Remember how I said what I said about what I planned to do? I decided to start with HBO's Girls, starring and created by and written by and directed by and very possibly catered by Lena Dunham, on account of having heard (or imagined hearing, as previously discussed) it was good and Judd Apatow's name being attached to it (Apatow's like Spielberg in that if he's producing instead of directing it's still nearly guaranteed deadly). Now, what the plan was was to watch the first episode, write a few things down and move onto the next show in my list of planned newshow discoveries (including The Newsroom, Men Of A Certain Age, Louie and Justified), but instead I watched all of Girls' first season in that same sitting and didn't even notice it getting dark outside. I'm not sure when the last time I did something like was what but as I've gotten a little older and a lot rounder I'm considerably less diehard when it comes to TV and movie marathons and was sure I'd forgotten how to. Does it go without saying I enjoyed it that much? It should do. I didn't watch it all at once because I hated it. I'm not... Un-Paul. Look, you wanna meet me after the jump because this ended up being a lot longer than I anticipated. Yes, I wrote the introduction last...
Promise you won't roll your eyes or leave if I start with the whole White Elephant Sex And The City thing? Look, I'm good at this, all right, and I'm not going to discuss it in a dismissive way or anything and I think the comparisons run a little deeper than they appear on the surface. Besides, unlike a lot of dudes my age (also all other ages) I happen to really like most of Sex And The City and am incapable of arbitrarily criticizing it or its cast like so many of my peers. Still with it? Excellente.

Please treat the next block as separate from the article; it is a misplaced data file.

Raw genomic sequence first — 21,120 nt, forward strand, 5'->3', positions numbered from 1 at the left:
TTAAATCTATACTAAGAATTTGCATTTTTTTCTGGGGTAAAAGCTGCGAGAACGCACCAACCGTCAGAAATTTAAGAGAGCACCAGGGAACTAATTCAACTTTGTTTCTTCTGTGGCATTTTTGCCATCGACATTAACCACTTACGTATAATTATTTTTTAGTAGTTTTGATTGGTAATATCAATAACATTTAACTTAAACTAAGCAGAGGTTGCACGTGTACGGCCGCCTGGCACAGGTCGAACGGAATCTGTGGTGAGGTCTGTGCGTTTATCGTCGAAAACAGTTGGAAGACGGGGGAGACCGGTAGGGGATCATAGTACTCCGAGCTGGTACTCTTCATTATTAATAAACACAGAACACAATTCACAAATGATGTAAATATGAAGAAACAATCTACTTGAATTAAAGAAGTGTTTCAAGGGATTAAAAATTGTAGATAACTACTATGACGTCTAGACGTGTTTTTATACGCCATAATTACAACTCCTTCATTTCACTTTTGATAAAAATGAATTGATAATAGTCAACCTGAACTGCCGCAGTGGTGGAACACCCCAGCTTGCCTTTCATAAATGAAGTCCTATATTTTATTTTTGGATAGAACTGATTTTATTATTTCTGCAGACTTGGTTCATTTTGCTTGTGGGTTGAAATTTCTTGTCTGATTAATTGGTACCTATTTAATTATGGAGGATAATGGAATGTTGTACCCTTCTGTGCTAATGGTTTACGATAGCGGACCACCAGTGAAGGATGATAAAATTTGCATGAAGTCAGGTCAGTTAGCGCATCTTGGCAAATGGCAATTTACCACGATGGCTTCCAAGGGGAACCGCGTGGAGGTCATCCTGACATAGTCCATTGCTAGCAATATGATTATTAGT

So your friend says to you "hey, there's this new show on HBO about four young women living in New York and at first glance their relationships are defined completely through sexual exploits and there's a kinda slutty one and a cute naive one and one that's kinda hard to pin down* and, get this, arguably the least likeable one is the main one who's not just an aspiring writer but also apparently fond of quasi-abusive-dependent relationships and over the course of the show's entire broadcast run so far it morphs from a broad comedy to a drama sweetened with unique comic sensibilities and I think you should watch it" you'd be forgiven for saying "that's not new at all, you hickory smoked swine - that show is Sex And The City and is years old". These comparisons are inevitable but not detrimental and I imagine it'd be pretty hard to accuse Girls of ripping too much off from the former on account of how much its own show it is. Sure, Judd Apatow, founding father of the defining comic voice of a generation, is involved, but Lena Dunham's sweaty handprints are all over this show and really it's Friends to SATC's Seinfeld: same ballpark, different game. I don't know a lot about sports. I think at least one of the two games would have to be there illegally. Um...
It's worth noting that Dunham and co. were quick to get all that potential ugliness out of the way super quick with more than a passing reference to SATC in the first episode. In the same way that my life is in many ways heavily influenced by the culture (pop and otherwise) I grew up with, so too is roughly a generation of girls' whose admiration-to-reverence of that other show is sure to in some way shape their lives. The scope of its resonance is unfathomable and any show that both uses it as a loose template and acknowledges that in the opening minutes of its first episode is grounded in an appreciative sense of reality and debt that I can't help but admire myself.